Google is backing a return to the office with an investment that will expand its UK capacity by 50% and “reinvigorate” the work environment.
The search giant is spending £730m ($1bn) and expects headcount to rise from 6,400 to 10,000.
It is buying one of the London sites, Central Saint Giles, in which it is currently a tenant.
Google’s UK boss Ronan Harris told the BBC the investment reflected the firm’s faith in the office as a place of work.
“We want to reinvigorate the work environment. We’re making this commitment to rebuild. We’re buying these buildings and we’re keen to see everybody come back in and see a vibrant workspace again,” Mr Harris said.
As well as purchasing the Central Saint Giles site, Google said it would be undertaking a multi-million pound refurbishment of its offices there to ensure they were on a par with those in its new King’s Cross development currently under construction.
That will provide more space so offices can be less densely populated, and will include collaboration spaces and “inclusive meeting rooms for hybrid working” as well as covered outdoor workspaces, the firm said.
Current government guidance remains to work from home where possible, but that – along with other government restrictions – will be reviewed on 26 January.
Eventually, Google wants the vast majority of its workforce to return to the office for three days a week.
But employers are feeling their way as the country emerges from two years of pandemic-enforced changes, during which many people adapted to completely different ways of working.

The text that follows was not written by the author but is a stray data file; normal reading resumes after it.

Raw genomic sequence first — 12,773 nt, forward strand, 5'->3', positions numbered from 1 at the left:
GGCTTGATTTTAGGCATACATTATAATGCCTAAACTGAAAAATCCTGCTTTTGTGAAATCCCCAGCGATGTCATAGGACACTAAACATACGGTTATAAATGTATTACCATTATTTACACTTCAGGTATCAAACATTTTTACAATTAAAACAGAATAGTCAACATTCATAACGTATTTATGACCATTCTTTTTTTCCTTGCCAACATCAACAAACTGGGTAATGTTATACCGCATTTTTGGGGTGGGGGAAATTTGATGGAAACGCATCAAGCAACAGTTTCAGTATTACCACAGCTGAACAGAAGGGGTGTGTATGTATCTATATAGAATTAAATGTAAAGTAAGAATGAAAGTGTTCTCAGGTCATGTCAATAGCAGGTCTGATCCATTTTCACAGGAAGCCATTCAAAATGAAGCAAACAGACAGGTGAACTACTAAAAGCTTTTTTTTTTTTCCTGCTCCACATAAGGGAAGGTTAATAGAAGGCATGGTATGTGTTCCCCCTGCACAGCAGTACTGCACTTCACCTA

“I think the next two [years] will be an experiment where we try and figure out what hybrid and flexible actually mean,” said Mr Harris.
“And I think it will differ from company to company and from role to role. I think it’ll be a lot of trial and error over the next two years.”
Chancellor Rishi Sunak welcomed Google’s investment, describing it as “a big vote of confidence in the UK as a world-leading tech hub”.
The employers group the CBI said a return to the workplace was vital for economic recovery, particularly for the UK’s town and city centres.
Retail and hospitality businesses especially are eager for office staff to return to old habits, picking up coffees, sandwiches and shopping during the day and going out after work in the evening.
However, many employees don’t want to return full time to the office and the number of days that employers require their staff to attend in person is emerging as a key point of difference in the recruitment process.
Neil Carberry from the Recruitment and Employment Confederation told the BBC: “Pay used to be the main lever employers could use in negotiations. Office attendance is now a major conversation between firms and potential employees.”